Best Practices in Competitive Landscape Development

Jennifer Sayers

To succeed, life sciences organizations must enhance secondary research with primary intelligence. 

As therapeutic areas constantly evolve with new treatments, regulatory advancements, shifts in reimbursement, and M&A activity, pharmaceutical and biotechnology companies must evolve new strategies which lead to sustained competitive advantage. To best inform their strategy, it’s critical that these organizations have a comprehensive view of the competitive landscape to position them for success today and in the years ahead. However, many organizations struggle to go beyond the basics and establish a complete view of their markets.

Information available on the public domain, such as clinical trial data, company websites, analyst reports, and press releases, serves as a foundational step in assessing the landscape. However, relying solely on these sources often leads to an incomplete, unvalidated, and potentially outdated view of the landscape.

To develop a truly complete view of the landscape and prepare for market changes, life sciences companies must adopt a comprehensive strategy that combines secondary research with primary intelligence. Primary intelligence consists of human interactions with key opinion leaders, industry experts, and competitor sources, often over the phone or in person.

Integrating primary intelligence with secondary research enables life sciences organizations to:

  • Fill gaps in knowledge, confirming or refuting their assumptions.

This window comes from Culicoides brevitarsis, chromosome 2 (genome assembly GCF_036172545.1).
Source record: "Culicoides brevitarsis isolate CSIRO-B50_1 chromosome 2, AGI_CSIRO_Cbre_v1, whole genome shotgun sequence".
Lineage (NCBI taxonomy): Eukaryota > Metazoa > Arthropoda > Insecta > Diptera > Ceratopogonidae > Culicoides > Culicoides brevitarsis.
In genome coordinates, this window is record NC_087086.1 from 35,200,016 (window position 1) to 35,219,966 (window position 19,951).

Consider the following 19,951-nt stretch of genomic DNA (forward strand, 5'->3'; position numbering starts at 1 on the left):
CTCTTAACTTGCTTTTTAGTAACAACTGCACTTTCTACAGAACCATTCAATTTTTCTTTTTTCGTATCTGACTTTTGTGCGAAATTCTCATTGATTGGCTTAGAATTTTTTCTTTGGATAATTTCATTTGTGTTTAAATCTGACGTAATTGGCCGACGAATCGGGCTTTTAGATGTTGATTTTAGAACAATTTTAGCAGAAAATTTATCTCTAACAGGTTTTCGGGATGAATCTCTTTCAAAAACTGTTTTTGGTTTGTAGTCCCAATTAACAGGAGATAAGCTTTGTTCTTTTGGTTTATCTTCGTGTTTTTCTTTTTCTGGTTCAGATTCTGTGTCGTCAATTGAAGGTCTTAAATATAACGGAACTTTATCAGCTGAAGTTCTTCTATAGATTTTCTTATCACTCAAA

• Expand, triangulate, and validate their understanding of the landscape.
  • Uncover insights into potential changes in market dynamics, allowing companies to develop preemptive strategies.

This holistic approach enables companies to develop a more accurate and nuanced understanding of their competitive landscape, ultimately empowering them to make well-informed strategic decisions and stay ahead of the curve.  Without primary intelligence, companies are likely to miss critical insights when making decisions.

To ensure primary intelligence is conducted legally and ethically, it’s critical that life sciences companies work with external providers. Unfortunately, organizations must navigate a field of look-alike vendors to uncover those with true primary intelligence expertise. This evaluation is especially critical as many primary intelligence providers use similar language in their sales and marketing materials to describe their primary research capabilities.

Here are some key attributes to consider when evaluating primary intelligence offerings:

  • Dedicated, Professional Primary Intelligence Researchers: One warning sign is primary intelligence conducted by the same client engagement or project team handling day-to-day project work. To be most effective, primary intelligence researchers must be trained in information elicitation, have deep relationships with industry sources, and adhere to specific ethical standards and practices around primary intelligence.